Thus the reason why people like Al Gore haven’t endorsed, because it may divide the party a bit.
Here’s the story on it from the New York Times:
Former Vice President Al Gore and a number of other senior Democrats plan to remain neutral for now in the presidential race in part to keep open the option to broker a peaceful resolution to what they fear could be a bitterly divided convention, party officials and aides said Friday.
Democratic Party officials said that in the past week Mr. Gore and other leading Democrats had held private talks as worry mounted that the close race between Senators Barack Obama and Hillary Rodham Clinton could be decided by a group of 795 party insiders known as superdelegates.
The signs that party elders are weighing whether and how to intervene reflects the extraordinary nature of the contest now and the concern among some Democrats that they not risk an internal battle that could harm the party in the general election.
But they also provided an early glimpse at the complex set of tradeoffs facing party leaders, from their desire to make their own influence felt to their worries about offending the candidates and particular constituencies â€” not to mention the long, sometimes troubled relationship between Mr. Gore and the Clintons.
What’s interesting here is that the Democratic Party is trying to avoid a scenario where the candidate is chosen by superdelegates. This hearkens back to the story I did couple days ago about the racial rift over the superdelegate demographics as well. If it comes down to the superdelegates choosing a nominee, there will be some turmoil over that and the party leaders know it.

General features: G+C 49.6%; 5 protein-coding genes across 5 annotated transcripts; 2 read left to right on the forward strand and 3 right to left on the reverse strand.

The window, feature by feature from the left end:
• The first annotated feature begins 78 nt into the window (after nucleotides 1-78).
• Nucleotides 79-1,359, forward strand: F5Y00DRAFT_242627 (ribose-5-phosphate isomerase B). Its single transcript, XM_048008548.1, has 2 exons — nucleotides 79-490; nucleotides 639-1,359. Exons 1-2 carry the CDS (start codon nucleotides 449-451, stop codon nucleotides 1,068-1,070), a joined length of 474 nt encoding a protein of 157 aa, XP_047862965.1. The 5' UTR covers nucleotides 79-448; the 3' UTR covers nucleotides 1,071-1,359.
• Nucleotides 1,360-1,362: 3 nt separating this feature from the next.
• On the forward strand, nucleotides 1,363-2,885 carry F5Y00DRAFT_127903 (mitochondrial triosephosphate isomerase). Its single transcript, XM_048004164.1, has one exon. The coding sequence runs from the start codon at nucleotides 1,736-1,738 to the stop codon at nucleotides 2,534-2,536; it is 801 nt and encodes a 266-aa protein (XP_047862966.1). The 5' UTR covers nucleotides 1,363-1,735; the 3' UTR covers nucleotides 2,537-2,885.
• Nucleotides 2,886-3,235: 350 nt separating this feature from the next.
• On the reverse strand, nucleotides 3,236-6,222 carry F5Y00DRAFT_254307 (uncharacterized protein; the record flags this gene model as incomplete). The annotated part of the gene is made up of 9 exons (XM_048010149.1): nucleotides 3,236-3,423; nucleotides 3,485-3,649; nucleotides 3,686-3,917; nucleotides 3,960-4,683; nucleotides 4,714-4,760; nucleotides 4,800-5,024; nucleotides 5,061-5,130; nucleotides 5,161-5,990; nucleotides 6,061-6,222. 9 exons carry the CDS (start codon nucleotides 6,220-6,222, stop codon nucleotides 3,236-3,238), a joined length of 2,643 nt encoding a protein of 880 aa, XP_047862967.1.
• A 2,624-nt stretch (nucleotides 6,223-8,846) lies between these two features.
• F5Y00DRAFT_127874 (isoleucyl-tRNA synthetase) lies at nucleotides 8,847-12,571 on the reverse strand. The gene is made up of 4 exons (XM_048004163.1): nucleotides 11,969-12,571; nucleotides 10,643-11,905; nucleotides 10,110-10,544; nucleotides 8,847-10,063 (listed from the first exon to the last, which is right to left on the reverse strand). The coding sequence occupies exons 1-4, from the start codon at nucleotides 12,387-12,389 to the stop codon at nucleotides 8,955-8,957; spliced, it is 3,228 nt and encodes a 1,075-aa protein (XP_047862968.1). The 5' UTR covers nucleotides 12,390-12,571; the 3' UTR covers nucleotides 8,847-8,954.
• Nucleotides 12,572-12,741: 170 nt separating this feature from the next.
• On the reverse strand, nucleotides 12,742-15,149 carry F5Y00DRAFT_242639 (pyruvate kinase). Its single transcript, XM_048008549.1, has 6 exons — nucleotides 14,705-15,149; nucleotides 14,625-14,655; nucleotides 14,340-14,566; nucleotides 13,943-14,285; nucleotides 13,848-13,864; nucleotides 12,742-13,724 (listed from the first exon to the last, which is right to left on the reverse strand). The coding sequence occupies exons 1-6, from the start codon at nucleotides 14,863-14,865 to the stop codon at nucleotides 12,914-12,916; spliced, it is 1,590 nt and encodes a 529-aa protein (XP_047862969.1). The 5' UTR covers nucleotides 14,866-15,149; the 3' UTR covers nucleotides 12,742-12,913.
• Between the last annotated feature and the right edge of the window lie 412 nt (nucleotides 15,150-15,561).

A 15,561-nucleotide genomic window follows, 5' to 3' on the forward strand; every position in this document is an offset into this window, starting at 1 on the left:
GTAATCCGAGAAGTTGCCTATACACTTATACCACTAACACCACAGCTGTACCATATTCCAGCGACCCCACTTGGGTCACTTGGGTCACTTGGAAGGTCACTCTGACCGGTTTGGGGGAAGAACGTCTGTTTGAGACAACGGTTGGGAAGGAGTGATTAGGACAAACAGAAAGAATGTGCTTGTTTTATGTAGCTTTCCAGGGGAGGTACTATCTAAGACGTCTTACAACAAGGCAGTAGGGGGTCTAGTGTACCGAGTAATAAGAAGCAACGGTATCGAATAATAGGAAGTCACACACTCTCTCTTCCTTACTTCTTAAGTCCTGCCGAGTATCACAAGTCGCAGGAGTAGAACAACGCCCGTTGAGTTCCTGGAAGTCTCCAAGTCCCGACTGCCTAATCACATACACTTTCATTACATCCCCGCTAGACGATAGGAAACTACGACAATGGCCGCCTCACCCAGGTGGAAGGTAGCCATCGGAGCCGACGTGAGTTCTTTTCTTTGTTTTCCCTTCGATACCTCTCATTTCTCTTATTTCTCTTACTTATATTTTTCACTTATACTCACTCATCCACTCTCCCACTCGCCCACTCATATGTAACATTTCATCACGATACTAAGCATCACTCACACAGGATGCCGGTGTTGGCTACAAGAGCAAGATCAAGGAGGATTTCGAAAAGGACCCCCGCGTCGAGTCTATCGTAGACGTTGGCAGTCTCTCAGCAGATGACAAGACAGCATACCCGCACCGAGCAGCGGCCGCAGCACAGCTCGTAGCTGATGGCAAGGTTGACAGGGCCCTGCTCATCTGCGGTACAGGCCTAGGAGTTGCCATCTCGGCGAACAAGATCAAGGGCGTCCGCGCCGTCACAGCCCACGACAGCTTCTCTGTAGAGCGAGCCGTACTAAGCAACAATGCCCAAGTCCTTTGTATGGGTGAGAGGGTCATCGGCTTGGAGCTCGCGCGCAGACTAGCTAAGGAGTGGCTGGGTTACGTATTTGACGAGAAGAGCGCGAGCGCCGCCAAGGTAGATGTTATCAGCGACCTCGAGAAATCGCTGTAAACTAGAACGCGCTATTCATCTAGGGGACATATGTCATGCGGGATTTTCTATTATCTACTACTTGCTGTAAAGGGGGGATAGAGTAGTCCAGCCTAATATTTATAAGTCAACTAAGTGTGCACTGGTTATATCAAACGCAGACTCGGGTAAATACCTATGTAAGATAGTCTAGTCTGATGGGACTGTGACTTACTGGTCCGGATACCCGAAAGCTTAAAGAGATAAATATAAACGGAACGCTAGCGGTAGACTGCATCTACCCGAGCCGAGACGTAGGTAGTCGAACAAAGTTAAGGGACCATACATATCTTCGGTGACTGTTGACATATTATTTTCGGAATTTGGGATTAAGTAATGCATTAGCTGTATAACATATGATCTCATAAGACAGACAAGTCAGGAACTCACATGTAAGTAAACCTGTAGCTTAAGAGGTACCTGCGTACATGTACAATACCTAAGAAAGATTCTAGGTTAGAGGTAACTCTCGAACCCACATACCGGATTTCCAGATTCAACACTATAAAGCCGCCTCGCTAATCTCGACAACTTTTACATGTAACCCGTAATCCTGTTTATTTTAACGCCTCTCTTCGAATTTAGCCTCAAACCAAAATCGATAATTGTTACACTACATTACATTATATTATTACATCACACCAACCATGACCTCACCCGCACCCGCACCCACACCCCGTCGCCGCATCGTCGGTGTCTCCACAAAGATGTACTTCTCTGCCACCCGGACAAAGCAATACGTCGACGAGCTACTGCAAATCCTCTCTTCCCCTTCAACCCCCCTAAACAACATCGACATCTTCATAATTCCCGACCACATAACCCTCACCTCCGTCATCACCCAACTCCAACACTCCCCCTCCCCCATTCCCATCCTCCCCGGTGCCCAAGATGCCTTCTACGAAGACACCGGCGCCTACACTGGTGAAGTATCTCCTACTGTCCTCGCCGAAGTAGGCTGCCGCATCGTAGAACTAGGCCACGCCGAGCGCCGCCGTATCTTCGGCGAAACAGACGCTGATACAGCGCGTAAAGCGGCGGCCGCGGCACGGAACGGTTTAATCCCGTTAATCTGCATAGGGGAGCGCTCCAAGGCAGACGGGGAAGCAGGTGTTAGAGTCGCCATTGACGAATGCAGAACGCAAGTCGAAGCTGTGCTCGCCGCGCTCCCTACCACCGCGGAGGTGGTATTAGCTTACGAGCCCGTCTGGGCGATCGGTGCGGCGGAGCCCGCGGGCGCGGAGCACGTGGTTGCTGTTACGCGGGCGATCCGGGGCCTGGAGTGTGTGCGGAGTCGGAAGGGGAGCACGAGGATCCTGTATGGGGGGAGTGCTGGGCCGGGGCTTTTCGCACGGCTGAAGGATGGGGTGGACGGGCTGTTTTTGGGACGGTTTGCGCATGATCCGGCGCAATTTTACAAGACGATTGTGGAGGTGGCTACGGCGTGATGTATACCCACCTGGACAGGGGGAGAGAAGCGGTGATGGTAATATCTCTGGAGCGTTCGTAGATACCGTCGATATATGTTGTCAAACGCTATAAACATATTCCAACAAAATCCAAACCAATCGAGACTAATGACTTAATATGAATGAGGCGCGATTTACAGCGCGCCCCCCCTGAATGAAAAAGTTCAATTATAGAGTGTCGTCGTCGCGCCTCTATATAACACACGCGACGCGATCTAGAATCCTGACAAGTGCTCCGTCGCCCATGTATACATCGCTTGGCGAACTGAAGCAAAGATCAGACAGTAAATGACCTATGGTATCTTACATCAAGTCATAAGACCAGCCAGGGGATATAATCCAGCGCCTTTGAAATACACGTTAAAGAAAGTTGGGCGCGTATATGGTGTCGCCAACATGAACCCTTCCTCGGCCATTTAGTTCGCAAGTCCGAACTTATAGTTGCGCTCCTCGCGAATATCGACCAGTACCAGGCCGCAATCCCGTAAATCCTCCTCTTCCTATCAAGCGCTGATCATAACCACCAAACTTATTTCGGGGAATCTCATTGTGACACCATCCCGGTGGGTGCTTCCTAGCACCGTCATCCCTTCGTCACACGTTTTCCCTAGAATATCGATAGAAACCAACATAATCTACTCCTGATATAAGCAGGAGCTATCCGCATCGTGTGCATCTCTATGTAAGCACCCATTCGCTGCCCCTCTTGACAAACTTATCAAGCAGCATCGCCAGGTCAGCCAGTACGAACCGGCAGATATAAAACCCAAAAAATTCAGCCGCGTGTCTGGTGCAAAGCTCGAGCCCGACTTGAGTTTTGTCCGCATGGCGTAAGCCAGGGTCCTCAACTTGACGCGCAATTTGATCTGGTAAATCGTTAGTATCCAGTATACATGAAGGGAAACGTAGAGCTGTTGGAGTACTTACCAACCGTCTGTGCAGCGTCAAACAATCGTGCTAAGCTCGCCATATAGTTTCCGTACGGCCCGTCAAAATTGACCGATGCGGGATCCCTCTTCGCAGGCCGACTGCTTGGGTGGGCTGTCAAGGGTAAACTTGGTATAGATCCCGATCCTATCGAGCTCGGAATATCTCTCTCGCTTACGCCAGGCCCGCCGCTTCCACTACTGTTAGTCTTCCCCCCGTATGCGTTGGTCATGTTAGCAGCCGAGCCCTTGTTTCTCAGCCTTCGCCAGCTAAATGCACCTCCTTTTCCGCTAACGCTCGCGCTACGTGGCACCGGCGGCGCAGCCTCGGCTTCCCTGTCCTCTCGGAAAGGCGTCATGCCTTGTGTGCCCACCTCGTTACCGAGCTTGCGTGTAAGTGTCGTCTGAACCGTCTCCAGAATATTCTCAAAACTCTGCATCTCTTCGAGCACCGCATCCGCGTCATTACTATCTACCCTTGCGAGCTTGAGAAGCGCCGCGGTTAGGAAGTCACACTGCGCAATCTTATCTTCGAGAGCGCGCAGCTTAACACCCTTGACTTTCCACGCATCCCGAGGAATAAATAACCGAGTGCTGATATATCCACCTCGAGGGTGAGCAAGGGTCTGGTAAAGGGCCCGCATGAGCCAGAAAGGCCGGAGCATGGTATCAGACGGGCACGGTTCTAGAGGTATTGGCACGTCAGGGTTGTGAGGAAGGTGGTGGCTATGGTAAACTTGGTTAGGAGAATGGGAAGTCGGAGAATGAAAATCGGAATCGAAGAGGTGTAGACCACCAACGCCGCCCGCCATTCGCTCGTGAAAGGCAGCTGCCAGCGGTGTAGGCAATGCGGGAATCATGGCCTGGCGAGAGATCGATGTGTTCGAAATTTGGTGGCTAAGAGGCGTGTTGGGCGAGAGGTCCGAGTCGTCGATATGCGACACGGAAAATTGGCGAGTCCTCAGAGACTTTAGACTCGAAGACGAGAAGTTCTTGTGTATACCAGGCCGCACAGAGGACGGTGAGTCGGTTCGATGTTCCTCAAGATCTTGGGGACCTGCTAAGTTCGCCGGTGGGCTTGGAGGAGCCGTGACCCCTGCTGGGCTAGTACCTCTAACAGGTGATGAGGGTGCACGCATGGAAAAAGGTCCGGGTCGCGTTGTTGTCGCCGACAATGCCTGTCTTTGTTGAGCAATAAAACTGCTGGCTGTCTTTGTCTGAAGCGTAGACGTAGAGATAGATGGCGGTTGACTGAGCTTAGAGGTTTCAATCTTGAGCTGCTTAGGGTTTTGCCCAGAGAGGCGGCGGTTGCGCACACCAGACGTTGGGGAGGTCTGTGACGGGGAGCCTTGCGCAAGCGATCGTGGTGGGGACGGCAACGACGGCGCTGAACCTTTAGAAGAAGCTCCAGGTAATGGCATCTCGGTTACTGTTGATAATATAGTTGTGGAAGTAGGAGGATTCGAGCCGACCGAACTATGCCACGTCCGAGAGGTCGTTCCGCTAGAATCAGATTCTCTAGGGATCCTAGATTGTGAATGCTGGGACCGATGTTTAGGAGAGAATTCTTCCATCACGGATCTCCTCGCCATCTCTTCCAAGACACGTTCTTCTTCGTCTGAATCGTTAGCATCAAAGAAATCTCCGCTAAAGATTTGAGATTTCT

What nobody has mentioned thus far is the possibility that, despite the conservative angst over McCain, should the Democratic nominee come down to a brokered convention, the GOP could be more united than the Democrats come November. That’s pure speculation of course but it’s interesting how things have developed in the past few days over the superdelegate issue.
More from the article:
The issues party leaders are grappling with, they said, include how to avoid the perception of a back-room deal that thwarts the will of millions of voters who have cast ballots in primaries and caucuses. That perception could cripple the eventual Democratic nomineeâ€™s chances of winning the presidency in November, they said.
She said the nomination should not be decided by delegates from Florida and Michigan allocated on the basis of voting in primaries there last month, as the Clinton campaign has proposed. Mrs. Clinton got more votes in both places, although neither candidate actively campaigned there and Mr. Obama was not even on the ballot in Michigan. The party had penalized those states for holding their primaries earlier than the party wanted by stripping them of their delegates to the convention.
â€œWe canâ€™t ignore the rules which everyone else played by,â€ Ms. Pelosi said.
Then there’s this problem for the Clinton campaign:
We’ll watch this continue to play out. I’m guess that within a few weeks, perhaps March 4th, we may know who the Democratic nominee will be and this whole messy superdelegate issue will be avoided for the most part.
Plus, word is now that Clinton is leaving Wisconsin early, basically ceding the state to Obama.